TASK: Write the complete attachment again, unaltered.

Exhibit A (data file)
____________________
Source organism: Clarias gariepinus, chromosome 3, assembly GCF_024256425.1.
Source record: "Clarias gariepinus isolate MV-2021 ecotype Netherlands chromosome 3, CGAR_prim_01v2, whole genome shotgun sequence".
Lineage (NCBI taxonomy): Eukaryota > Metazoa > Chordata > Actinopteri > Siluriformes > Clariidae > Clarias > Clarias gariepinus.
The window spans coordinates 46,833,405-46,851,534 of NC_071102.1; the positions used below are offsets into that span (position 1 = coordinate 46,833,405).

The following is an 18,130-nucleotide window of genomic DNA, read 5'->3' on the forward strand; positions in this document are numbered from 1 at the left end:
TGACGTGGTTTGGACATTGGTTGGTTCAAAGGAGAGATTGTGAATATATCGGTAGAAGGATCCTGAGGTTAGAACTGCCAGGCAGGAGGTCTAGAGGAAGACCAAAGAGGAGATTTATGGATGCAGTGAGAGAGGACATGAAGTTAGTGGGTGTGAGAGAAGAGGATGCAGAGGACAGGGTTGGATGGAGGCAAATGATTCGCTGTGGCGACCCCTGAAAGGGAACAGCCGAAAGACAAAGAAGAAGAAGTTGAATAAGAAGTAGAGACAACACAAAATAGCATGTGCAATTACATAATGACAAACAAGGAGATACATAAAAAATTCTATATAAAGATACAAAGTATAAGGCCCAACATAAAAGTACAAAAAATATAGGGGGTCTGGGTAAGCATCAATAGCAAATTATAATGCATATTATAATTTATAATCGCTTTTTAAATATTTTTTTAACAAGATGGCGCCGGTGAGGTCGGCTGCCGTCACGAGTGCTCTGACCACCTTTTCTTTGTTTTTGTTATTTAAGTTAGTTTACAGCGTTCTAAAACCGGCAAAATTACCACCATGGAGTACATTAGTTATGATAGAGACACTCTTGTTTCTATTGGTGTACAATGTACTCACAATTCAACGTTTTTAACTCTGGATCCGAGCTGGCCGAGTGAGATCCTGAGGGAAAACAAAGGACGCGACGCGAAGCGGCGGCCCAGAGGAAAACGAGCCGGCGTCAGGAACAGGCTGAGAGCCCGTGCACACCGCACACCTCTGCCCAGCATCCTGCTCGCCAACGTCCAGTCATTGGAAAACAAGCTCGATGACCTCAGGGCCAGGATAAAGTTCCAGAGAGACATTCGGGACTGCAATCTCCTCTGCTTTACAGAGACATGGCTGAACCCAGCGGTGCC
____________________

Source organism: Clarias gariepinus, chromosome 3, assembly GCF_024256425.1.
Source record: "Clarias gariepinus isolate MV-2021 ecotype Netherlands chromosome 3, CGAR_prim_01v2, whole genome shotgun sequence".
Lineage (NCBI taxonomy): Eukaryota > Metazoa > Chordata > Actinopteri > Siluriformes > Clariidae > Clarias > Clarias gariepinus.
The window spans coordinates 46,833,405-46,851,534 of NC_071102.1; the positions used below are offsets into that span (position 1 = coordinate 46,833,405).

The following is an 18,130-nucleotide window of genomic DNA, read 5'->3' on the forward strand; positions in this document are numbered from 1 at the left end:
TGACGTGGTTTGGACATTGGTTGGTTCAAAGGAGAGATTGTGAATATATCGGTAGAAGGATCCTGAGGTTAGAACTGCCAGGCAGGAGGTCTAGAGGAAGACCAAAGAGGAGATTTATGGATGCAGTGAGAGAGGACATGAAGTTAGTGGGTGTGAGAGAAGAGGATGCAGAGGACAGGGTTGGATGGAGGCAAATGATTCGCTGTGGCGACCCCTGAAAGGGAACAGCCGAAAGACAAAGAAGAAGAAGTTGAATAAGAAGTAGAGACAACACAAAATAGCATGTGCAATTACATAATGACAAACAAGGAGATACATAAAAAATTCTATATAAAGATACAAAGTATAAGGCCCAACATAAAAGTACAAAAAATATAGGGGGTCTGGGTAAGCATCAATAGCAAATTATAATGCATATTATAATTTATAATCGCTTTTTAAATATTTTTTTAACAAGATGGCGCCGGTGAGGTCGGCTGCCGTCACGAGTGCTCTGACCACCTTTTCTTTGTTTTTGTTATTTAAGTTAGTTTACAGCGTTCTAAAACCGGCAAAATTACCACCATGGAGTACATTAGTTATGATAGAGACACTCTTGTTTCTATTGGTGTACAATGTACTCACAATTCAACGTTTTTAACTCTGGATCCGAGCTGGCCGAGTGAGATCCTGAGGGAAAACAAAGGACGCGACGCGAAGCGGCGGCCCAGAGGAAAACGAGCCGGCGTCAGGAACAGGCTGAGAGCCCGTGCACACCGCACACCTCTGCCCAGCATCCTGCTCGCCAACGTCCAGTCATTGGAAAACAAGCTCGATGACCTCAGGGCCAGGATAAAGTTCCAGAGAGACATTCGGGACTGCAATCTCCTCTGCTTTACAGAGACATGGCTGAACCCAGCGGTGCC